LAURINBURG — Several months after Richmond Community College received a $275,000 grant to renovate the Edwin Morgan Center as a clinical instruction site for its nursing program, that project is still far from a certainty.
County Manager Kevin Patterson updated the Scotland County Board of Commissioners on recent discussions of the potential renovations, which could be a joint effort between the county and RCC.
The county is evaluating the possibility of using a section of the building to house offices currently stationed at its Covington Street administrative building. The county has received an estimate of $1 million to completely gut and rebuild the center’s interior.
But that level of remodeling may be overkill for the county’s needs, and some construction could be performed by county personnel.
“Some of the renovations for RCC, we’re still working to develop a good cost on those before we look to go forward,” he said. “Then figuring out how far we can actually go within the budget we have will determine how practical the building is and if we can get to a usable position for the Richmond Community College program within these funds.”
The building remains under the ownership of the Scotland Health Care System, whose board will ultimately have to agree to sale or donation of the center.
In the meantime, RCC is seeking other grants in addition to the Golden LEAF grant announced in June and the county is evaluating the Morgan building’s long-term needs.
“We’re trying to look at the entire facility costs in addition to just the cost for the renovation,” said Patterson.
In other business, the commissioners heard from staff of Scotland Correctional Institution on its efforts to rehabilitate offenders and prevent recidivism.
The largest prison in North Carolina, Scotland Correctional houses some 1,600 inmates in close, medium, and minimum security. It employs 522 people, and currently has more than 40 open positions.
The prison has several education and employment structures for inmates, depending on their level of custody, including car repair, sewing, and Braille.
“We know that most of these inmates, when they get out, they’re coming to our communities,” said prison administrator Katy Poole. “They’re going to be our neighbors, so why not help them now? They’ve gotten in trouble, they’ve done their time, so we need to help them become our neighbors and move forward with their lives.”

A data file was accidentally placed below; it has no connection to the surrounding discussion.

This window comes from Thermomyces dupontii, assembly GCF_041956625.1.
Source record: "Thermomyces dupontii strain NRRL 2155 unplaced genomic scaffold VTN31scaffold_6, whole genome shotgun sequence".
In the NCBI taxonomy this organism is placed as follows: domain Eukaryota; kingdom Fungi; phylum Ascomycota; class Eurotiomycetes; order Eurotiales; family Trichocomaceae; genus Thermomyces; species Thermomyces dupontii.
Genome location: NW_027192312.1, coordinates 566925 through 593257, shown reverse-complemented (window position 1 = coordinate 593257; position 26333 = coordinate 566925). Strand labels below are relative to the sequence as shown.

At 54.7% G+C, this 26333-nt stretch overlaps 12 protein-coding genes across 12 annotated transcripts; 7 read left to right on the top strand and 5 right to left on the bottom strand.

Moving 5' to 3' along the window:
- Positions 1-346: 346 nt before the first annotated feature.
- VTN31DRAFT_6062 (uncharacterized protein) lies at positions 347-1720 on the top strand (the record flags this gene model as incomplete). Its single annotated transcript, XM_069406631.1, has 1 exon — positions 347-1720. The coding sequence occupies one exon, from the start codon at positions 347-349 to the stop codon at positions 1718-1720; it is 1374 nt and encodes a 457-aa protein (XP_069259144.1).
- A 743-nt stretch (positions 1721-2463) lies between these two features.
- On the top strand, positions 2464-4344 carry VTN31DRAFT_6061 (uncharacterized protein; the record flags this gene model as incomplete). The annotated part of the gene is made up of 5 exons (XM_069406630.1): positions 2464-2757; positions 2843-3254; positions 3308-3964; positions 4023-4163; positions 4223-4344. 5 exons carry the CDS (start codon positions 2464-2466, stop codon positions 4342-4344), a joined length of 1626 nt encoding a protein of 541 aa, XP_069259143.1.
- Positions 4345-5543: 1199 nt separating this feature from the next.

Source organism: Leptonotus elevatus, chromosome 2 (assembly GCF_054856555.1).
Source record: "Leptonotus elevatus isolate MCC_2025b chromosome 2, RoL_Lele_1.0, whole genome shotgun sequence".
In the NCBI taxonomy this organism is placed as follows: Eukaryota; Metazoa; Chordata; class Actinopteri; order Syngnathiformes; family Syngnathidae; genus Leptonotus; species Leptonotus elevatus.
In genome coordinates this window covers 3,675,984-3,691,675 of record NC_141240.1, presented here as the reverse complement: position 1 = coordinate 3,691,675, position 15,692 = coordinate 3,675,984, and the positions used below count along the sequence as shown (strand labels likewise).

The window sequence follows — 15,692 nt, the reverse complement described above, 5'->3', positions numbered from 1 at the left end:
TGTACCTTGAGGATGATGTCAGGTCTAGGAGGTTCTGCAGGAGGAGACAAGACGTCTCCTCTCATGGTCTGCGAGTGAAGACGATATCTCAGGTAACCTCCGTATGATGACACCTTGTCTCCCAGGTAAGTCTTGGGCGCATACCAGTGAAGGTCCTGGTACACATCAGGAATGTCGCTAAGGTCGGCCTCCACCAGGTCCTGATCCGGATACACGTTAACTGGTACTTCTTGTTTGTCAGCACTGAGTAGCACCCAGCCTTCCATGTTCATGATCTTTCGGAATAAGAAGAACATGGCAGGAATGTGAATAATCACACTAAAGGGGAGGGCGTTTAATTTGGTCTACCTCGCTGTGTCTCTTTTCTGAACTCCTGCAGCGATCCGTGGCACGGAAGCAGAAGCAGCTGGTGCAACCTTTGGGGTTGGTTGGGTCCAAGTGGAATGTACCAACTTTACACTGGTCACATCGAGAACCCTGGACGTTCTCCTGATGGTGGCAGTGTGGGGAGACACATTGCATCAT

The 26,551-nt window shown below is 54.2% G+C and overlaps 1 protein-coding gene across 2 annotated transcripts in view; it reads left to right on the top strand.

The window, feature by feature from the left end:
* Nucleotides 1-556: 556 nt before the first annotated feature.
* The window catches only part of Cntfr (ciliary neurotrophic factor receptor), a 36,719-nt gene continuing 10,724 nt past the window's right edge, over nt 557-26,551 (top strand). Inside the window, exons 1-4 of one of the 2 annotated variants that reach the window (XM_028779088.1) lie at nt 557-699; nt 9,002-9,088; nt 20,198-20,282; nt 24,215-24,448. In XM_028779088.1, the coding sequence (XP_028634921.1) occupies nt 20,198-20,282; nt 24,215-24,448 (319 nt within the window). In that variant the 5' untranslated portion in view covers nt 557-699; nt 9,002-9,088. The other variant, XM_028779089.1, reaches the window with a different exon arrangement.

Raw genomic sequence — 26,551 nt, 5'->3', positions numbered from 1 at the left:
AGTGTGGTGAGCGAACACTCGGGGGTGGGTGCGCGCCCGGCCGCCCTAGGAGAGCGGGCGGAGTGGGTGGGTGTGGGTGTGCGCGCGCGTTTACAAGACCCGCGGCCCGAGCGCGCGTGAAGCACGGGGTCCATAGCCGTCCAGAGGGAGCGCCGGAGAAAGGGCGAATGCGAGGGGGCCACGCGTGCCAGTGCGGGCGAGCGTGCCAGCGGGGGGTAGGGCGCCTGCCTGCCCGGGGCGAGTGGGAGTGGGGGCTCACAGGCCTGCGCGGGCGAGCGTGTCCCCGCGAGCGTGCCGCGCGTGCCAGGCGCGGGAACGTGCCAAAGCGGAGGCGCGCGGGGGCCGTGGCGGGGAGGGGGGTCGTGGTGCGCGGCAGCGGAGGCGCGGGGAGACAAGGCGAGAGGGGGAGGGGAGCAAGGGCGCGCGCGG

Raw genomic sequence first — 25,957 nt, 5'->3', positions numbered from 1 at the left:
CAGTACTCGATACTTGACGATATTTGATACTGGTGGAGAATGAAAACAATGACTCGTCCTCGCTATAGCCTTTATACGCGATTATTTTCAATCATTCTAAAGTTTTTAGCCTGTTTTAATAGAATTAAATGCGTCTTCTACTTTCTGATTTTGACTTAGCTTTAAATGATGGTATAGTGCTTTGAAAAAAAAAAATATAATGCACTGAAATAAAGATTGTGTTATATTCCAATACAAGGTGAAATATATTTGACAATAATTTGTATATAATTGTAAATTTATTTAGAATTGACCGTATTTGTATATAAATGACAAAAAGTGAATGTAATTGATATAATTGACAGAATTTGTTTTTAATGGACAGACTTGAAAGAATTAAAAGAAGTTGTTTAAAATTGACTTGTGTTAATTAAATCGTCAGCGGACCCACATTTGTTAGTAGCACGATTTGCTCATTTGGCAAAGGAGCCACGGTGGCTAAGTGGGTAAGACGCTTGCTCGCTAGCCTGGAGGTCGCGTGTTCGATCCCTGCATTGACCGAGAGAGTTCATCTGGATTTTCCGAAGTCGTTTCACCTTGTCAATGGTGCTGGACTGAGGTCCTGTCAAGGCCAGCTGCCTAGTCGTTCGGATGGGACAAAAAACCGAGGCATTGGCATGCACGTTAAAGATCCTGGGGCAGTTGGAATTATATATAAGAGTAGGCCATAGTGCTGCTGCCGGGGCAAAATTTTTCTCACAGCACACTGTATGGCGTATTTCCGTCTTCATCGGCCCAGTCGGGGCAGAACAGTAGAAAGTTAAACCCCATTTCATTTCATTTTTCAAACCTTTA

Patterson also informed the commissioners that the U.S. Army continues to use, as it has for years, a defunct golf ball plant at the Laurinburg-Maxton Airbase as a special forces training facility. Earlier this year, the board issued a conditional use permit limiting the military training activities that may take place there, but according to Patterson local ordinances do not restrict federal activities.
Commissioner Whit Gibson suggested that Patterson make a formal written suggestion of alternative training sites where that use is consistent with county zoning.
“I would not wait nine months, but go ahead and send them something now offering those same sites and your explanations to why,” he said.
“They understand what they have to do and what they don’t, but a lot of times they do try to work with locals,” Patterson replied.
Also on Monday, the commissioners:
— Authorized the ABC Store to spend $70,000 in store revenue for remodeling.
— Approved the purchase of a new chiller for the courthouse at a cost of $59,900.
— Appointed Juliet McMillan to a third term on the Jury Commission.
— Appointed Mary Jo Adams to the Scotland County Juvenile Crime Prevention Council.
Mary Katherine Murphy can be reached at 910-506-3169.